Nearly fifteen years ago, I was on my favourite beach when I noticed, for the first time, all the plastic debris along the tideline: plastic bottles, lumps of melted plastic, bits of foam, nylon rope and plastic bags. I picked them up, stuffed them into my backpack and took them home.


I continue to clean up ocean plastic debris I find on beaches near my home. With every year the amount of plastic we create and consume continues to grow, and more and more of it ends up in our seas and washed up on our beaches. And since 2013 I have been filling recycled glass jars with any debris that is small enough to fit.


The jars become akin to the specimen jars found in natural history museums. People love to hold them and peer into them, perhaps recognizing something, or asking me where I found certain items. In return I tell them where I find shotgun cartridges and plastic tampon applicators. I get to talk about nurdles, the tiny discs of pre-production plastic that travel the world in container ships.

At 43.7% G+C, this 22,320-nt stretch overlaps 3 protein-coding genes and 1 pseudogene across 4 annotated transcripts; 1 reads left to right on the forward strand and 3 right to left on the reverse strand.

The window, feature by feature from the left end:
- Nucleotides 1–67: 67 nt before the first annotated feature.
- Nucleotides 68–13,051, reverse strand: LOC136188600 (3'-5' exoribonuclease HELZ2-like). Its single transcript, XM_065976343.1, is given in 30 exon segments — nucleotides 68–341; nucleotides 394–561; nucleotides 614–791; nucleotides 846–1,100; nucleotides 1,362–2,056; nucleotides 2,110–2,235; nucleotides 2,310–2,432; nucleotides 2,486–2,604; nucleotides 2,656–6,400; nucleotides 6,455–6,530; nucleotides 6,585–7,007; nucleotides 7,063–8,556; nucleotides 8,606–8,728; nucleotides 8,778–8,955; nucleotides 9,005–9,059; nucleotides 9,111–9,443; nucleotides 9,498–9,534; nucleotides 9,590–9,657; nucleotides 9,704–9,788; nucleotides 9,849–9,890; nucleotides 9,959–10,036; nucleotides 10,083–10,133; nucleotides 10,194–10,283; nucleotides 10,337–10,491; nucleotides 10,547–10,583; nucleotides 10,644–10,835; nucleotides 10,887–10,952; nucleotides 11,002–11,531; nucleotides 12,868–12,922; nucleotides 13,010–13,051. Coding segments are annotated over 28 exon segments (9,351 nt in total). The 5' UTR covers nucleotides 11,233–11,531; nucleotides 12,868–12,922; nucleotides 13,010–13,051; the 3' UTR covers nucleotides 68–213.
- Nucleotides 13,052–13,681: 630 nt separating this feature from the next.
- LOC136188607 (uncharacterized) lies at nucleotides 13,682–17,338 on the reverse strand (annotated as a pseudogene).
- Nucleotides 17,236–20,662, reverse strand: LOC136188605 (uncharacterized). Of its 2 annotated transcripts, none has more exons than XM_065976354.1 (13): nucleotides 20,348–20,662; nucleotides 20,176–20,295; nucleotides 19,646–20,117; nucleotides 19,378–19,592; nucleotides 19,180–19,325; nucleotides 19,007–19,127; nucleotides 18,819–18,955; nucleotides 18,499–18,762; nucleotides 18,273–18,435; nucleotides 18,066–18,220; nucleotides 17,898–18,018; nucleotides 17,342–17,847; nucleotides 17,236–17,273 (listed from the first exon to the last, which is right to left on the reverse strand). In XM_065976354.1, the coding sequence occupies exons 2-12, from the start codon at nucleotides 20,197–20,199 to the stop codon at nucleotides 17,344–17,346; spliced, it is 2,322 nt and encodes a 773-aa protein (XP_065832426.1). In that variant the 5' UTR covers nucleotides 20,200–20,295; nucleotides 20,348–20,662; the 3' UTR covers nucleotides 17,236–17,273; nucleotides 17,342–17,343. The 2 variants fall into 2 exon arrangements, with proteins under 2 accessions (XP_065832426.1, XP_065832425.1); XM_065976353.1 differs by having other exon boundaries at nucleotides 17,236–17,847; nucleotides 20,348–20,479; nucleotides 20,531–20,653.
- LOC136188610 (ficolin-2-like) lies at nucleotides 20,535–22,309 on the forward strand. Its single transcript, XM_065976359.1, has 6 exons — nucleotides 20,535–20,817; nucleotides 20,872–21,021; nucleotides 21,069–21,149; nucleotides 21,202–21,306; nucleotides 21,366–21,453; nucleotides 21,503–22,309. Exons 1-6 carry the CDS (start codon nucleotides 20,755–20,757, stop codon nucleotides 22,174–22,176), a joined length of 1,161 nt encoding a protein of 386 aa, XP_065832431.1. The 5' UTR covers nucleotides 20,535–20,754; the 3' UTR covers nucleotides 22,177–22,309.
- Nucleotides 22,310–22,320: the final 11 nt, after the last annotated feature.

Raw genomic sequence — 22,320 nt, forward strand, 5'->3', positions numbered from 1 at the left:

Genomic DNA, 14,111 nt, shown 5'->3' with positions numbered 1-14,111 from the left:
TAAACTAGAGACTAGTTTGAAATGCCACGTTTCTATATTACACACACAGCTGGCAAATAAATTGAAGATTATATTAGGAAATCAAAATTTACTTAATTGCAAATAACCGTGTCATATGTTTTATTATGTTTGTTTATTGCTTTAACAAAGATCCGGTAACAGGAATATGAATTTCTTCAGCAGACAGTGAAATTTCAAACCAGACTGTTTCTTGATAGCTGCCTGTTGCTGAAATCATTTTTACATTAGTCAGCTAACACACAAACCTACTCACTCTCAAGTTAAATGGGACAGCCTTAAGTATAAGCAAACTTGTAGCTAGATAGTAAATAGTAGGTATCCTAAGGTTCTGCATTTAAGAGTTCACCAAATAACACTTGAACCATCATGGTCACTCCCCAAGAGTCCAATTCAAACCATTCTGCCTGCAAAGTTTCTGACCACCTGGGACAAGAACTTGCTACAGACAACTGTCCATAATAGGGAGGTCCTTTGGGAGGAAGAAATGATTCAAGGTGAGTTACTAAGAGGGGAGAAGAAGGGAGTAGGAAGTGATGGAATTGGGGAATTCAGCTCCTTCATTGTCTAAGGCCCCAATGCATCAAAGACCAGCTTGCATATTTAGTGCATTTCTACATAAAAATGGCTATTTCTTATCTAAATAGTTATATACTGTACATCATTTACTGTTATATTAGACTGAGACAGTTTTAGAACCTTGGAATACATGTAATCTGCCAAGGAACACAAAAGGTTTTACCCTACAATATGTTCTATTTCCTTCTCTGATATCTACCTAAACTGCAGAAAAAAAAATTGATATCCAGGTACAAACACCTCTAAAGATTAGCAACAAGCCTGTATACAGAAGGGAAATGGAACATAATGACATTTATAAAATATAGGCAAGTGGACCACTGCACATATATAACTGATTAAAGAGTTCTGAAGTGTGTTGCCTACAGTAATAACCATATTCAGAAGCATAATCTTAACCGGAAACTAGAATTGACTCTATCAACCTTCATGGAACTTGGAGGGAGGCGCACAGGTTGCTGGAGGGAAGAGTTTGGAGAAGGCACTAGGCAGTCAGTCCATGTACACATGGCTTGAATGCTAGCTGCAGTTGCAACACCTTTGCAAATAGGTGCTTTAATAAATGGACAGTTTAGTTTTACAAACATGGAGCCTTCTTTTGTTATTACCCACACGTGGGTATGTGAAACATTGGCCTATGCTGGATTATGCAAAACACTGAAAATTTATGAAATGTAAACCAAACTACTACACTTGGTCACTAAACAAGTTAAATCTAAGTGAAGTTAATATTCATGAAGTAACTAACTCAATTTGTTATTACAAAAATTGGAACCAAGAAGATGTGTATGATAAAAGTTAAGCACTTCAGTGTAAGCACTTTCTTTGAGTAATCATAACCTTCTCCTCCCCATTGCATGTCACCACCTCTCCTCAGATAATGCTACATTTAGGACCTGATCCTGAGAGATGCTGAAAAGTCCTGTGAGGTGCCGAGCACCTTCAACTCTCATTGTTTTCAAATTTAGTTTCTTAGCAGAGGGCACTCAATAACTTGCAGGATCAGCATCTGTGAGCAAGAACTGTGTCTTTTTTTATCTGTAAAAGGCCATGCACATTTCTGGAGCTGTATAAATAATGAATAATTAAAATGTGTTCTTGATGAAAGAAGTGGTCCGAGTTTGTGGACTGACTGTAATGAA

The project is called 100 Jars, because that was my goal when I began. I currently have around 300 jars filled with plastic debris. Ironically the jars are themselves are emblematic of the reason why we have the problem of ocean debris in the first place. The glass allows us to look but prevents us from touching, from getting our hands dirty. We may feel fascination and horror, but we are still caught in our patterns of consumption and our human social amnesia.